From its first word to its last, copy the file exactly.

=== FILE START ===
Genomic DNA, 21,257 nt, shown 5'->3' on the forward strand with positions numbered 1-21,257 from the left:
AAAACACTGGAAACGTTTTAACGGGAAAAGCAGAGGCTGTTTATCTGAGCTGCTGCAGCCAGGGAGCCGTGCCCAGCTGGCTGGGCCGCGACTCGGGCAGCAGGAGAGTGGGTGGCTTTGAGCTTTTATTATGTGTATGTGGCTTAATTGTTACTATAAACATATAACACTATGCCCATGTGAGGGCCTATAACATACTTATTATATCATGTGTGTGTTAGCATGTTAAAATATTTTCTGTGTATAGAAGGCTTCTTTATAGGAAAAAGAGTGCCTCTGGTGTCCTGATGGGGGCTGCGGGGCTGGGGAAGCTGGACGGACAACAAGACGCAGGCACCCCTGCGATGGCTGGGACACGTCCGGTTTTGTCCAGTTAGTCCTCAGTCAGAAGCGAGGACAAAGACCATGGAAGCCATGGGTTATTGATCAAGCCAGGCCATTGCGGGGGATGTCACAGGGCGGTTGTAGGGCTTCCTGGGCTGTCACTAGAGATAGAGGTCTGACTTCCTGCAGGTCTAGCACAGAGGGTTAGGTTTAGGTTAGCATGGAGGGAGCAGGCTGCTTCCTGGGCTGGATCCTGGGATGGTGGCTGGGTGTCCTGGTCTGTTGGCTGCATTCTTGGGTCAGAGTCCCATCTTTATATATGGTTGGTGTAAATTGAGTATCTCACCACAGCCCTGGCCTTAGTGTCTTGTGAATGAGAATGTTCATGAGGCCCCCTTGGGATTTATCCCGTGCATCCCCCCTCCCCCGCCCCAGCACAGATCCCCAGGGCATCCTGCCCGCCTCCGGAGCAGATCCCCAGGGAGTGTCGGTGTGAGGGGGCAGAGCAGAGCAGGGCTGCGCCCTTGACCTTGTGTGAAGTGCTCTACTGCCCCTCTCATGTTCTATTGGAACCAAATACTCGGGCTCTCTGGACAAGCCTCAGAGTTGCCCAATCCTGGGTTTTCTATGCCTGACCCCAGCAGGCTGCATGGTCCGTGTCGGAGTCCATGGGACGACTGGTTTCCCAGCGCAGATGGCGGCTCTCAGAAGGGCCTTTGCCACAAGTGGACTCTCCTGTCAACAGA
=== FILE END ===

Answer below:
Genomic DNA, 21,257 nt, shown 5'->3' on the forward strand with positions numbered 1-21,257 from the left:
AAAACACTGGAAACGTTTTAACGGGAAAAGCAGAGGCTGTTTATCTGAGCTGCTGCAGCCAGGGAGCCGTGCCCAGCTGGCTGGGCCGCGACTCGGGCAGCAGGAGAGTGGGTGGCTTTGAGCTTTTATTATGTGTATGTGGCTTAATTGTTACTATAAACATATAACACTATGCCCATGTGAGGGCCTATAACATACTTATTATATCATGTGTGTGTTAGCATGTTAAAATATTTTCTGTGTATAGAAGGCTTCTTTATAGGAAAAAGAGTGCCTCTGGTGTCCTGATGGGGGCTGCGGGGCTGGGGAAGCTGGACGGACAACAAGACGCAGGCACCCCTGCGATGGCTGGGACACGTCCGGTTTTGTCCAGTTAGTCCTCAGTCAGAAGCGAGGACAAAGACCATGGAAGCCATGGGTTATTGATCAAGCCAGGCCATTGCGGGGGATGTCACAGGGCGGTTGTAGGGCTTCCTGGGCTGTCACTAGAGATAGAGGTCTGACTTCCTGCAGGTCTAGCACAGAGGGTTAGGTTTAGGTTAGCATGGAGGGAGCAGGCTGCTTCCTGGGCTGGATCCTGGGATGGTGGCTGGGTGTCCTGGTCTGTTGGCTGCATTCTTGGGTCAGAGTCCCATCTTTATATATGGTTGGTGTAAATTGAGTATCTCACCACAGCCCTGGCCTTAGTGTCTTGTGAATGAGAATGTTCATGAGGCCCCCTTGGGATTTATCCCGTGCATCCCCCCTCCCCCGCCCCAGCACAGATCCCCAGGGCATCCTGCCCGCCTCCGGAGCAGATCCCCAGGGAGTGTCGGTGTGAGGGGGCAGAGCAGAGCAGGGCTGCGCCCTTGACCTTGTGTGAAGTGCTCTACTGCCCCTCTCATGTTCTATTGGAACCAAATACTCGGGCTCTCTGGACAAGCCTCAGAGTTGCCCAATCCTGGGTTTTCTATGCCTGACCCCAGCAGGCTGCATGGTCCGTGTCGGAGTCCATGGGACGACTGGTTTCCCAGCGCAGATGGCGGCTCTCAGAAGGGCCTTTGCCACAAGTGGACTCTCCTGTCAACAGA